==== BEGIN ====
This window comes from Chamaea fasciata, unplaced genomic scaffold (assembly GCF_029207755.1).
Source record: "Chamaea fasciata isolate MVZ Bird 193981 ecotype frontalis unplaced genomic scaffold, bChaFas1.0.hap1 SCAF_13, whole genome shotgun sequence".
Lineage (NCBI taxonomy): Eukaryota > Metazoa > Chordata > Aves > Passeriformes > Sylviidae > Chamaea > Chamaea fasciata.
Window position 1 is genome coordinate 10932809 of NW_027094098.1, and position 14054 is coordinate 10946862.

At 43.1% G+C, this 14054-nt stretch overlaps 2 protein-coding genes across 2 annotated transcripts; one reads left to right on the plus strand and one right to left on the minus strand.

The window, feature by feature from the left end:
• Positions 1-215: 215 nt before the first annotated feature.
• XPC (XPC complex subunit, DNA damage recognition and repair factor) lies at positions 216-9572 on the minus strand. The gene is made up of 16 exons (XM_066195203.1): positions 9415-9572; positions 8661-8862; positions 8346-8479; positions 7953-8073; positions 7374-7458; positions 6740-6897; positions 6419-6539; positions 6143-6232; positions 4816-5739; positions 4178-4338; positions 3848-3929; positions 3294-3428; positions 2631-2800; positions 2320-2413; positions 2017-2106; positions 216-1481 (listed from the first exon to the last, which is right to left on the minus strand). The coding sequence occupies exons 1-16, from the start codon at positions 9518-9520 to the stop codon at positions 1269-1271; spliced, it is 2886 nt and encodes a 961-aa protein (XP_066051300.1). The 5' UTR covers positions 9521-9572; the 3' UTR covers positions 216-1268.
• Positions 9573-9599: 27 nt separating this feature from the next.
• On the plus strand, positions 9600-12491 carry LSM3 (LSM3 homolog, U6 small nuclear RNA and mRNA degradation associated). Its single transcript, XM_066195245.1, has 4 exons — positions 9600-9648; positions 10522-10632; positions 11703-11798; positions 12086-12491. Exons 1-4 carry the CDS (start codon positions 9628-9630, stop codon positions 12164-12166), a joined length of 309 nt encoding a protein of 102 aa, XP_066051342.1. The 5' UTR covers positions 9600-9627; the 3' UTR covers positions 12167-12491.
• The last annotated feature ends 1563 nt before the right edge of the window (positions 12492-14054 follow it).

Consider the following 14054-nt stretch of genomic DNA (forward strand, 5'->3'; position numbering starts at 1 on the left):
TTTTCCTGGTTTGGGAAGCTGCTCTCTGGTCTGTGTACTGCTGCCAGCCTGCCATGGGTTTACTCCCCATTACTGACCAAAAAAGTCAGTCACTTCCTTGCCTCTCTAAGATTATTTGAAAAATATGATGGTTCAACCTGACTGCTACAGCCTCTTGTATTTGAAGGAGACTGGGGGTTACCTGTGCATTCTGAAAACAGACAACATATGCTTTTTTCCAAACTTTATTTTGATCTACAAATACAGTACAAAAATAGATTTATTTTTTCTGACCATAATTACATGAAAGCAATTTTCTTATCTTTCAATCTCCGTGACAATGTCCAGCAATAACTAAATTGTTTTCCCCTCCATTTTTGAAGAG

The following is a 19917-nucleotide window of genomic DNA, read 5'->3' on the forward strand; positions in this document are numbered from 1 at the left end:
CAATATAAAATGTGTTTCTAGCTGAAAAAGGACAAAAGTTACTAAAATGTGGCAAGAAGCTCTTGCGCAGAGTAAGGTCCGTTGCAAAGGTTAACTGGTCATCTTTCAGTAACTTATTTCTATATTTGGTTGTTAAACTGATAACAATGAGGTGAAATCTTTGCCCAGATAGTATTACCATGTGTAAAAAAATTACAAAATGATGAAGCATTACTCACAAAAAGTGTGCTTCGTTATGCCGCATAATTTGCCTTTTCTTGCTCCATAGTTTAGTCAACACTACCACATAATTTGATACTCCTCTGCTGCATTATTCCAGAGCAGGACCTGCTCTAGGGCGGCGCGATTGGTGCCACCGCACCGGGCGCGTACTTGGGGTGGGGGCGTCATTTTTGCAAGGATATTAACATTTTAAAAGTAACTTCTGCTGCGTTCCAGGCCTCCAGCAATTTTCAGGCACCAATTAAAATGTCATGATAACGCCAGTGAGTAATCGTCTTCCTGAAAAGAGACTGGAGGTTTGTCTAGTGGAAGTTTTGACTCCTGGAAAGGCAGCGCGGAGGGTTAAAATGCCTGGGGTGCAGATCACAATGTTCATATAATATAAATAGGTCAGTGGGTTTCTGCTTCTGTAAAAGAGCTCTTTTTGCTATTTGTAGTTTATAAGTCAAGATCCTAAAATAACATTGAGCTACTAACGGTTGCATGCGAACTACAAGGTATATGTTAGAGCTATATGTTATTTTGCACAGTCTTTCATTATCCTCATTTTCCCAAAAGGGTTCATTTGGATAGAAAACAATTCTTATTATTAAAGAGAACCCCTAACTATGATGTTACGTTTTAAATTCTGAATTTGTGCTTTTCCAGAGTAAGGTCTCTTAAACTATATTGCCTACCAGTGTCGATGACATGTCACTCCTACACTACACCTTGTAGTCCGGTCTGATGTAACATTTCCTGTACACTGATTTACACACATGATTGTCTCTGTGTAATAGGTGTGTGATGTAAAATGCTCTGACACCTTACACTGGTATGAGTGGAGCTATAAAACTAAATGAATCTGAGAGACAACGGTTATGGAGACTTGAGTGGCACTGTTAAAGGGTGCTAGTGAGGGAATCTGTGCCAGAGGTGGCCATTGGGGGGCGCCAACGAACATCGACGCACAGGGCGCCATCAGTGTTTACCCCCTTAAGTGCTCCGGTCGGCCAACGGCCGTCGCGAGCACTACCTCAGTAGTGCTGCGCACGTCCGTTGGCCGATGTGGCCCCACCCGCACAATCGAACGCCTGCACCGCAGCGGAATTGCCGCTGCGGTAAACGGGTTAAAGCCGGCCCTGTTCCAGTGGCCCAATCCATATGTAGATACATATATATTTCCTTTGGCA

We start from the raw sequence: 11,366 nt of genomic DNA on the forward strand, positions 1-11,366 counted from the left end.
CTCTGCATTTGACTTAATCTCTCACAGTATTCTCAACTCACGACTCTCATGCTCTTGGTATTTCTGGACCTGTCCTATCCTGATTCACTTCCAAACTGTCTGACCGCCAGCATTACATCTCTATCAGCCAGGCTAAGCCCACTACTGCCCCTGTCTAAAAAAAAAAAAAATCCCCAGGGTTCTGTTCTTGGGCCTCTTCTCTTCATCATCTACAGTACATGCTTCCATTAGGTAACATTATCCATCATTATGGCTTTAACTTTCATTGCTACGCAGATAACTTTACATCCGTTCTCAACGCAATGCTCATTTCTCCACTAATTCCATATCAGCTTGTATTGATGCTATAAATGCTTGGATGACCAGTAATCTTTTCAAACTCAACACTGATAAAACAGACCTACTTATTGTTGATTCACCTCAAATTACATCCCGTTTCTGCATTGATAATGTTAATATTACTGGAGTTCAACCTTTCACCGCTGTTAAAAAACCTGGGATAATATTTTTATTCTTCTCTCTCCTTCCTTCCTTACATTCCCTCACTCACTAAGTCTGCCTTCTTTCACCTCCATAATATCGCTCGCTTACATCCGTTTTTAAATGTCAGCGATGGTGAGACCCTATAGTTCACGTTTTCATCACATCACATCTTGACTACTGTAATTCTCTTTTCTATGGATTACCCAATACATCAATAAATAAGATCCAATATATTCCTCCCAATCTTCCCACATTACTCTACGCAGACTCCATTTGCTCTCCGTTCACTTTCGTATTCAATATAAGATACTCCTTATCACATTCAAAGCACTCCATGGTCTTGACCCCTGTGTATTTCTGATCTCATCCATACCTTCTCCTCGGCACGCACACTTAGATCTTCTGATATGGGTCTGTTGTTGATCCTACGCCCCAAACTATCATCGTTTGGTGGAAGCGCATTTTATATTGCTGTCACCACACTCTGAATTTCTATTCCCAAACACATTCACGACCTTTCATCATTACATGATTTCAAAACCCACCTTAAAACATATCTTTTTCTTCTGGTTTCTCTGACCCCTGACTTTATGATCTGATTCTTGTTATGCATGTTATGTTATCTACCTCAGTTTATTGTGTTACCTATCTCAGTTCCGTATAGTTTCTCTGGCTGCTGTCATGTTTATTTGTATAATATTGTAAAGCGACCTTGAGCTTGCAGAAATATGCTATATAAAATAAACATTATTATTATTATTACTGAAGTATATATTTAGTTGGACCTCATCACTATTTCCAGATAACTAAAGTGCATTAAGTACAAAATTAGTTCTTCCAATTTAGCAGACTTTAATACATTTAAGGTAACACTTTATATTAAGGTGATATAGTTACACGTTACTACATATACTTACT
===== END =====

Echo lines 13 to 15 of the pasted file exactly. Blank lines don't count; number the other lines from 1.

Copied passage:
TTTTCCTGGTTTGGGAAGCTGCTCTCTGGTCTGTGTACTGCTGCCAGCCTGCCATGGGTTTACTCCCCATTACTGACCAAAAAAGTCAGTCACTTCCTTGCCTCTCTAAGATTATTTGAAAAATATGATGGTTCAACCTGACTGCTACAGCCTCTTGTATTTGAAGGAGACTGGGGGTTACCTGTGCATTCTGAAAACAGACAACATATGCTTTTTTCCAAACTTTATTTTGATCTACAAATACAGTACAAAAATAGATTTATTTTTTCTGACCATAATTACATGAAAGCAATTTTCTTATCTTTCAATCTCCGTGACAATGTCCAGCAATAACTAAATTGTTTTCCCCTCCATTTTTGAAGAG

The following is a 19917-nucleotide window of genomic DNA, read 5'->3' on the forward strand; positions in this document are numbered from 1 at the left end:
CAATATAAAATGTGTTTCTAGCTGAAAAAGGACAAAAGTTACTAAAATGTGGCAAGAAGCTCTTGCGCAGAGTAAGGTCCGTTGCAAAGGTTAACTGGTCATCTTTCAGTAACTTATTTCTATATTTGGTTGTTAAACTGATAACAATGAGGTGAAATCTTTGCCCAGATAGTATTACCATGTGTAAAAAAATTACAAAATGATGAAGCATTACTCACAAAAAGTGTGCTTCGTTATGCCGCATAATTTGCCTTTTCTTGCTCCATAGTTTAGTCAACACTACCACATAATTTGATACTCCTCTGCTGCATTATTCCAGAGCAGGACCTGCTCTAGGGCGGCGCGATTGGTGCCACCGCACCGGGCGCGTACTTGGGGTGGGGGCGTCATTTTTGCAAGGATATTAACATTTTAAAAGTAACTTCTGCTGCGTTCCAGGCCTCCAGCAATTTTCAGGCACCAATTAAAATGTCATGATAACGCCAGTGAGTAATCGTCTTCCTGAAAAGAGACTGGAGGTTTGTCTAGTGGAAGTTTTGACTCCTGGAAAGGCAGCGCGGAGGGTTAAAATGCCTGGGGTGCAGATCACAATGTTCATATAATATAAATAGGTCAGTGGGTTTCTGCTTCTGTAAAAGAGCTCTTTTTGCTATTTGTAGTTTATAAGTCAAGATCCTAAAATAACATTGAGCTACTAACGGTTGCATGCGAACTACAAGGTATATGTTAGAGCTATATGTTATTTTGCACAGTCTTTCATTATCCTCATTTTCCCAAAAGGGTTCATTTGGATAGAAAACAATTCTTATTATTAAAGAGAACCCCTAACTATGATGTTACGTTTTAAATTCTGAATTTGTGCTTTTCCAGAGTAAGGTCTCTTAAACTATATTGCCTACCAGTGTCGATGACATGTCACTCCTACACTACACCTTGTAGTCCGGTCTGATGTAACATTTCCTGTACACTGATTTACACACATGATTGTCTCTGTGTAATAGGTGTGTGATGTAAAATGCTCTGACACCTTACACTGGTATGAGTGGAGCTATAAAACTAAATGAATCTGAGAGACAACGGTTATGGAGACTTGAGTGGCACTGTTAAAGGGTGCTAGTGAGGGAATCTGTGCCAGAGGTGGCCATTGGGGGGCGCCAACGAACATCGACGCACAGGGCGCCATCAGTGTTTACCCCCTTAAGTGCTCCGGTCGGCCAACGGCCGTCGCGAGCACTACCTCAGTAGTGCTGCGCACGTCCGTTGGCCGATGTGGCCCCACCCGCACAATCGAACGCCTGCACCGCAGCGGAATTGCCGCTGCGGTAAACGGGTTAAAGCCGGCCCTGTTCCAGTGGCCCAATCCATATGTAGATACATATATATTTCCTTTGGCA